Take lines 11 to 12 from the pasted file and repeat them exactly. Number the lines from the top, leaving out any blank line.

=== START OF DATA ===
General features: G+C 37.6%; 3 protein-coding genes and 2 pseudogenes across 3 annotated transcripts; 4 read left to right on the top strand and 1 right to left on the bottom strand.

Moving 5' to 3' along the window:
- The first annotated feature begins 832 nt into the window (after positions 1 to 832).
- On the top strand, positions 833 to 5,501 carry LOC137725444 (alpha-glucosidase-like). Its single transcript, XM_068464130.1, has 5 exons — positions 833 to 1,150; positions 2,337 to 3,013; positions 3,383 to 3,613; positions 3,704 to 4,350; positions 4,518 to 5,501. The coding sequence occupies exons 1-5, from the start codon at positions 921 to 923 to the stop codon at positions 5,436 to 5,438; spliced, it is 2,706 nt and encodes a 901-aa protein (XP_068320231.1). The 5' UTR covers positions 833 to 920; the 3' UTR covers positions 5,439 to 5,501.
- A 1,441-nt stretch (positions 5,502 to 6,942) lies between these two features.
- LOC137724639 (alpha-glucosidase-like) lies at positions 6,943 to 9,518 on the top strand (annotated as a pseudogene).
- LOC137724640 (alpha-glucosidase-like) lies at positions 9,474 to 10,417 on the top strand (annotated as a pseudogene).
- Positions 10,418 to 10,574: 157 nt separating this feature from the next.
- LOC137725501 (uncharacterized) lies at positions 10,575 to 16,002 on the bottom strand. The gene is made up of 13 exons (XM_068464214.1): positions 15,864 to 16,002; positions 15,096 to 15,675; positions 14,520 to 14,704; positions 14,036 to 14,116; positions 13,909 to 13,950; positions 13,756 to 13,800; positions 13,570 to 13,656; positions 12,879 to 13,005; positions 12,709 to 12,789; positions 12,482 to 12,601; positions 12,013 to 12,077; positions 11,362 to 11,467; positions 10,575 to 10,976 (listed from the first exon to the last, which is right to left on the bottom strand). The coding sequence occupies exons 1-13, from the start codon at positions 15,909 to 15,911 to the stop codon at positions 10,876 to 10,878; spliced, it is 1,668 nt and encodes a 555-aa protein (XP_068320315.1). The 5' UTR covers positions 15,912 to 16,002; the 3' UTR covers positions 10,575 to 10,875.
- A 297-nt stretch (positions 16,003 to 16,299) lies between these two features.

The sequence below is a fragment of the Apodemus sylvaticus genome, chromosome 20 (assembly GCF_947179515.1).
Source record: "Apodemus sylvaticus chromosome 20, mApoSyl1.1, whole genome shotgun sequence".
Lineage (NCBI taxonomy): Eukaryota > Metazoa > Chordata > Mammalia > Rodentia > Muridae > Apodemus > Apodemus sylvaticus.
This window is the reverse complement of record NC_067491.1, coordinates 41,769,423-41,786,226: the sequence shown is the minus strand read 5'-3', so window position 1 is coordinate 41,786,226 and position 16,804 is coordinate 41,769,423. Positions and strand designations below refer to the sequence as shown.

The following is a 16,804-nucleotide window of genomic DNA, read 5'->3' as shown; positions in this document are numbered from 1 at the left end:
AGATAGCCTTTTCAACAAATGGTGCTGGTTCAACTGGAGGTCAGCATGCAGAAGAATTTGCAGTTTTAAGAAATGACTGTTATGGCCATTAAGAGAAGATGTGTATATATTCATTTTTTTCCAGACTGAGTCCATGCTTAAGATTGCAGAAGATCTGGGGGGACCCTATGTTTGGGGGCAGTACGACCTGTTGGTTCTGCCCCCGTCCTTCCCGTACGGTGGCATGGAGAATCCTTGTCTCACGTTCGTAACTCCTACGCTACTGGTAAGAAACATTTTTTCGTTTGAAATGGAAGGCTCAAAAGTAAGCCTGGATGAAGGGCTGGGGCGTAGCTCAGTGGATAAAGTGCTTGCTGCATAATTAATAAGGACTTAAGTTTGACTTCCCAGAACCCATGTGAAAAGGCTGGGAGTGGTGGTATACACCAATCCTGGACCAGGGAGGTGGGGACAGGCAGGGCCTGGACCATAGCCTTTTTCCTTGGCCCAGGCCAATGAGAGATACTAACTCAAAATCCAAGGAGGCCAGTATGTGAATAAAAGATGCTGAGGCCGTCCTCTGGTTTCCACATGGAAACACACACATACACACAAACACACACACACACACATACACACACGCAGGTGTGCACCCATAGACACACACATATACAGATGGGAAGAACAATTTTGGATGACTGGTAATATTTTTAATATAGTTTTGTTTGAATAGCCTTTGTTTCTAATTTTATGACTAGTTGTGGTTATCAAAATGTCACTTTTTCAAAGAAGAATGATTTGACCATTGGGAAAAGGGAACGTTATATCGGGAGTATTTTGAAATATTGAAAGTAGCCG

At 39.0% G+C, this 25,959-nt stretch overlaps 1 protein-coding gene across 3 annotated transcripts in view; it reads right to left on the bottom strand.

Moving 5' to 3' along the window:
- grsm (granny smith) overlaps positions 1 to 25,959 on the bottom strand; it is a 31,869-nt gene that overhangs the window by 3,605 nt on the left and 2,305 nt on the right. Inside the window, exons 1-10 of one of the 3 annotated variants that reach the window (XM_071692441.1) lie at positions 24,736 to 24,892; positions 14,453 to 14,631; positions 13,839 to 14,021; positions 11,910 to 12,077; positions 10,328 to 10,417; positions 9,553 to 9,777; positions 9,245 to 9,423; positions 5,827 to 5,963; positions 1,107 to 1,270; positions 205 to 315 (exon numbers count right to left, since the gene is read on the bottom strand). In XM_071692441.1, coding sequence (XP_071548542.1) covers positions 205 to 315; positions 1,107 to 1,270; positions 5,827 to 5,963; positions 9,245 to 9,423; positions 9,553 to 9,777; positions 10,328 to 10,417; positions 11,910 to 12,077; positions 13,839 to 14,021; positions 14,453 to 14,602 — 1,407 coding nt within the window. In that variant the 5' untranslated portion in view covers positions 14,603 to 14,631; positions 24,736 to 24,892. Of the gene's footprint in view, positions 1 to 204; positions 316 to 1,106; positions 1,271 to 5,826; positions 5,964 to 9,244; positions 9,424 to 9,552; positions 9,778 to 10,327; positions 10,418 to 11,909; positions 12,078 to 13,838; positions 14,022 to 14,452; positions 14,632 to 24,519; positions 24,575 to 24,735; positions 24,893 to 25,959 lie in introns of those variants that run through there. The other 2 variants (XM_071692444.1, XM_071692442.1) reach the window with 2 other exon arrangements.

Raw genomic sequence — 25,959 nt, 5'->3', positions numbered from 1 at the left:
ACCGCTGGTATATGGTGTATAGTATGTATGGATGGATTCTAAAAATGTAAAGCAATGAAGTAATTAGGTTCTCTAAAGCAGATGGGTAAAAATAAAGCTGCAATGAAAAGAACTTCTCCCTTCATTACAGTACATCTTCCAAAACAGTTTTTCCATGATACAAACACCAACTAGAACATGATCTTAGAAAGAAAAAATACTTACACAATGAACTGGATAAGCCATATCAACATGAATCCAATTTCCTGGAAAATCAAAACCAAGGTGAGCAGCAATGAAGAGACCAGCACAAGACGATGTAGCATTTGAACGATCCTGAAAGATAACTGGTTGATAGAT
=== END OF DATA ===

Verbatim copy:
The sequence below is a fragment of the Apodemus sylvaticus genome, chromosome 20 (assembly GCF_947179515.1).
Source record: "Apodemus sylvaticus chromosome 20, mApoSyl1.1, whole genome shotgun sequence".